"Don't say it!" Socrates and Ben squeaked simultaneously in terror.
Just then, there was a gentle knock on the door. His wife Ann came in. "Willard, are you alright? I thought I heard you talking to someone... ohhh!"
Ann froze in her tracks. She pasted that plastic smile on her face -- like she always did when she saw Willard's little friends. "Oh, I just remembered, I'm late for my dressage practice. The maid left dinner in the walk-in Sub-Zero refrigerator. I've got to go!" She beat a hasty retreat.
"Women!" Socrates squeaked after she had gone. "Can't live with them -- "
"Can't tear them apart," Ben squeaked. Willard had laid down strict -- even severely conservative -- rules: there was to be no tearing apart of Ann. Even when she got on his nerves. Which was getting to be more and more often.
"To get back to the matter at paw," Socrates squeaked, "we need to change the narrative, or you're going to lose the election."
"I have some ideas," Ben squeaked, "but it requires some black ops."
Willard stuck his well-manicured fingers in his patrician ears. "I don't want to know. I just want to be president. Is that so much to ask? Just do it."
Socrates twitched his whiskers in disgust. "Never send a man to do a rodent's job."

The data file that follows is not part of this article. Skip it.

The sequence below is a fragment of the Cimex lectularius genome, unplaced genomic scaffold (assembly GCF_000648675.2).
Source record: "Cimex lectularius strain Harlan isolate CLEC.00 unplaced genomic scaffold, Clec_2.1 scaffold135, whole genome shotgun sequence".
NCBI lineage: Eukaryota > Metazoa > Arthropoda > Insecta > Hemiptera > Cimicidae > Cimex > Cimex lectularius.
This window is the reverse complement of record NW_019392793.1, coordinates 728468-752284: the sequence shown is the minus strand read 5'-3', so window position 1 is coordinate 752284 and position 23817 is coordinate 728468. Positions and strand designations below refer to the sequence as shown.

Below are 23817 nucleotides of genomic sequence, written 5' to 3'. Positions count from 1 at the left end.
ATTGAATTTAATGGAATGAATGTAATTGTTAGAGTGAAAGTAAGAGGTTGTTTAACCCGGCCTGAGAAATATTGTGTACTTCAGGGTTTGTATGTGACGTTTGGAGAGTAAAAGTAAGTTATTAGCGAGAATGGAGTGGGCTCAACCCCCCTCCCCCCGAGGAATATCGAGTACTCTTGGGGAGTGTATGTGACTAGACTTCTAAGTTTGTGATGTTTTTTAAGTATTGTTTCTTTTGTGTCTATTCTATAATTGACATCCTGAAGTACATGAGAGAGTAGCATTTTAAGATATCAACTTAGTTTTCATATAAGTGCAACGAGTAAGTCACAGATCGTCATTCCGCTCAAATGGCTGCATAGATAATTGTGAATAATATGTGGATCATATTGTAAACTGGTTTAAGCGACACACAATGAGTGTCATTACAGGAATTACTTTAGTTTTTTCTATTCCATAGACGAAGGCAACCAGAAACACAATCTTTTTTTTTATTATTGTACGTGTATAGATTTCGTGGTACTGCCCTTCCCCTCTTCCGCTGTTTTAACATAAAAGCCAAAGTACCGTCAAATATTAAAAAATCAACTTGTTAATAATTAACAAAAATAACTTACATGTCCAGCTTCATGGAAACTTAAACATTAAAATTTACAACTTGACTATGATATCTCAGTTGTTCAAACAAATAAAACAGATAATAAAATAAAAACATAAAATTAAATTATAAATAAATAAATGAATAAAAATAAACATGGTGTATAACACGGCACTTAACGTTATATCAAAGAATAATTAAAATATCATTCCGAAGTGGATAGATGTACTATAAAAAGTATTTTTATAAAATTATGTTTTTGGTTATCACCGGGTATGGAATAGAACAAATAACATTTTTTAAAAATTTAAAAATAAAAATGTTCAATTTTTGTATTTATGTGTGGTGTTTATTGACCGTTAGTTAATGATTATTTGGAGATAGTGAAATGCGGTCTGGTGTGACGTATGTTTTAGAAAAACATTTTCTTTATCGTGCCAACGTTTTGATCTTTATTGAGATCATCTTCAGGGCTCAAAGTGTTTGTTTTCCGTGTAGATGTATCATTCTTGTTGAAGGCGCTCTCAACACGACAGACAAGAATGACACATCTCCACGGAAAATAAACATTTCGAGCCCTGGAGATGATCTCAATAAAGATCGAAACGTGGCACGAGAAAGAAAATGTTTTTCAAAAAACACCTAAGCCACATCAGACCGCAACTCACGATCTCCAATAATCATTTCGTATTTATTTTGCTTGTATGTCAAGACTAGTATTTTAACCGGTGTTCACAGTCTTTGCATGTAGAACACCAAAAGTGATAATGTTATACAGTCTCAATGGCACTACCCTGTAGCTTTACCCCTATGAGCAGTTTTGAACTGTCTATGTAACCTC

Sometime later a mysterious video appeared on the Internet. It depicted the Prophet Mohammed, blessed be his name, in an unflattering light. Riots, predictably, broke out throughout the Muslim world; U.S. embassy personnel were killed. The video was attributed to "Ima Rat," an obvious pseudonym.
The strangest thing about the amateurish video -- it was a Mickey Mouse production -- was the camera angle: it was shot entirely from the floor, looking up. And the actors' voices were dubbed in high-pitched, squeaky tones.
Willard wasted no time going on the offensive -- or being offensive. At a hastily gathered news conference in Boca Raton -- "the mouth of the rat" -- he said : "These riots are the direct results of my opponent's feckless foreign policy. When I'm president, I will never apologize for anything. Being the United States means never having to say you're sorry." Then he smirked his smug -- some would say sociopathic -- smirk, and started leaving the stage.